It's summertime, a yearly boon for personal adventures and excursions outside of the business world. Yet the experiences gained outside the office can inevitably follow you back indoors and along your career path.
Take my colleague, Katie. Almost every weekend of the summer finds her departing the city limits, accompanied by her faithful Labrador, to make new adventures and fully enjoy the warmer seasons. She recounted to me one of her latest outings which outlined a simple yet powerful lesson that transcends all buildings and landscapes:
Sometimes you just need to do it. Or you can just regret it.
Katie was on a camping and rafting trip with friends when they came to the head of Rodeo, a set of Class IV rapids on the Eagle River in Colorado. Instead of complying with the wishes of her companions to get off the river before reaching this challenging area, Katie was emboldened: she knew they could take these rapids. For every fear and doubt they raised about getting successfully (and uninjured!) through Rodeo, Katie countered with encouragement and a certainty of inevitable triumph.
Finally, her friends acquiesced on one condition: Katie would have to be the rafting guide for their attempt.
If you're unfamiliar with rafting, the guide sits at the rear of the raft and assesses the river, chooses the best route forward, and directs the other rowers to paddle the raft in the right direction. If they make a bad call or don't time their directives accurately, the entire raft can go broadside and lose control over dangerous rocks and falls.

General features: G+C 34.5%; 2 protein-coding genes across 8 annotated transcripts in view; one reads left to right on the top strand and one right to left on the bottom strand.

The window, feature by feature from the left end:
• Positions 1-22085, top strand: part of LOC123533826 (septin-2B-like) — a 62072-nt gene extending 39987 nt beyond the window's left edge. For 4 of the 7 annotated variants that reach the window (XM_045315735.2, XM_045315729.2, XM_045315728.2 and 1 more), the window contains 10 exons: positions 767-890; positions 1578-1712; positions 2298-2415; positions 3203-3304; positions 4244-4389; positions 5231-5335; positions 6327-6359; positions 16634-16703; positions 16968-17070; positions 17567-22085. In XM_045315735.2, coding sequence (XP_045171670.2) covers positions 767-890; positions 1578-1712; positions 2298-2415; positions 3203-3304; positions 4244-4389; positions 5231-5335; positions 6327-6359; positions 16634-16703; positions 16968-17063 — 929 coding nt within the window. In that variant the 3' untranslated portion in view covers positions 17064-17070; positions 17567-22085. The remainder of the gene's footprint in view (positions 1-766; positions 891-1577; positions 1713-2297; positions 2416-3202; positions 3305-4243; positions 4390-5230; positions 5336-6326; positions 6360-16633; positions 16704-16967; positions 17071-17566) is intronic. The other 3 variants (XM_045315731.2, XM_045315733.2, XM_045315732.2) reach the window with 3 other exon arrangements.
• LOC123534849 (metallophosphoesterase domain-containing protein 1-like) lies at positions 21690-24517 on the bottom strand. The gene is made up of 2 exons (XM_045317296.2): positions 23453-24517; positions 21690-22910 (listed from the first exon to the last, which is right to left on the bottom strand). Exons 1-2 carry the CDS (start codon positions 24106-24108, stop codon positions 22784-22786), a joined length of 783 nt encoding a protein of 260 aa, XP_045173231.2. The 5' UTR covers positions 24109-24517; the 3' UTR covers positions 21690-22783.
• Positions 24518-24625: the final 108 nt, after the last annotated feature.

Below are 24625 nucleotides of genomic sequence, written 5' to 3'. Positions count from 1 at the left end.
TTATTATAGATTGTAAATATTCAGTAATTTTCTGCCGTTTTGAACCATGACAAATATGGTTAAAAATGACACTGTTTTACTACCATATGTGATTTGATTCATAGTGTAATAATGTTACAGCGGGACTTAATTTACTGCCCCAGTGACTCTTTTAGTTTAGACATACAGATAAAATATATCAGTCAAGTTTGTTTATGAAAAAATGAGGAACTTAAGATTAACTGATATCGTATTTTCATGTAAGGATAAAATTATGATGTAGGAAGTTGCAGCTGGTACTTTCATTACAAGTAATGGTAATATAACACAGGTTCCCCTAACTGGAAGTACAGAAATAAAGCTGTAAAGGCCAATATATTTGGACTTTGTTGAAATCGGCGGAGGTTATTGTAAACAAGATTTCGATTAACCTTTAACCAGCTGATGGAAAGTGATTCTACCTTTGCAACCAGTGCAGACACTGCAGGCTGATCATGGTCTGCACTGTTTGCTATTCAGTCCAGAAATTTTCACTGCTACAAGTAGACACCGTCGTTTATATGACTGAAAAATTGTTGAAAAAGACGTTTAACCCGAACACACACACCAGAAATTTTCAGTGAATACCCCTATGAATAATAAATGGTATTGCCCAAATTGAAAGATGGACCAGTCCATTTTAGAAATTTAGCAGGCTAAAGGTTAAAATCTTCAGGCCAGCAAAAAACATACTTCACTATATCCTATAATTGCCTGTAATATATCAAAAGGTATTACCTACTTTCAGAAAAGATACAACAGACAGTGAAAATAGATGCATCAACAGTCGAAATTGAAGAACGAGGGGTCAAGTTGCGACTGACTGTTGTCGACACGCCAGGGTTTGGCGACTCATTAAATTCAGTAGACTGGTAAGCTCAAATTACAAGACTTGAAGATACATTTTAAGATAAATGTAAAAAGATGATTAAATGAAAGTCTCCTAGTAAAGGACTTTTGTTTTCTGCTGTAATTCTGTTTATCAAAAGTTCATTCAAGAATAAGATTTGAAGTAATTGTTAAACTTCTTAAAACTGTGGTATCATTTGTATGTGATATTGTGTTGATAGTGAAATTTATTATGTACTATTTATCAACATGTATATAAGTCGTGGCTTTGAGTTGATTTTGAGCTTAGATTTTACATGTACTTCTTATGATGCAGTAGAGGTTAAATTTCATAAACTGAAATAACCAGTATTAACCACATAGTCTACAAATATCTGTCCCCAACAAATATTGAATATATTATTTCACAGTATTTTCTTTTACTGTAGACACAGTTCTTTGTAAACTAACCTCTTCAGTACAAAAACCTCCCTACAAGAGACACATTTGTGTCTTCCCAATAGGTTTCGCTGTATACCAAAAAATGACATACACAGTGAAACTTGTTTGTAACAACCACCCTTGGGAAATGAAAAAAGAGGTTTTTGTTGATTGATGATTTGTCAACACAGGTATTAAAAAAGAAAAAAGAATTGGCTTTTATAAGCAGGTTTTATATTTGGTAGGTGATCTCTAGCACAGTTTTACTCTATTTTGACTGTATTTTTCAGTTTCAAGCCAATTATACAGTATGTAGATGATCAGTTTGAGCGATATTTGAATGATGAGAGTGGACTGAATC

But Katie was up for it. She assumed the seat of leadership and steered her companions and their raft true. In the end, they conquered the Rodeo rapids and celebrated the chance they had taken at Katie's encouragement.
Why is this relevant to business, you ask?
Katie returned that Monday to the office we share brimming with the success of her experience and the knowledge that her coaching created for them all a triumph with a long shelf life.
When you can bring success from personal risks back to the office, how difficult is it to deter you from the every day challenges?
What are some of your best personal triumphs from outside the corporate world?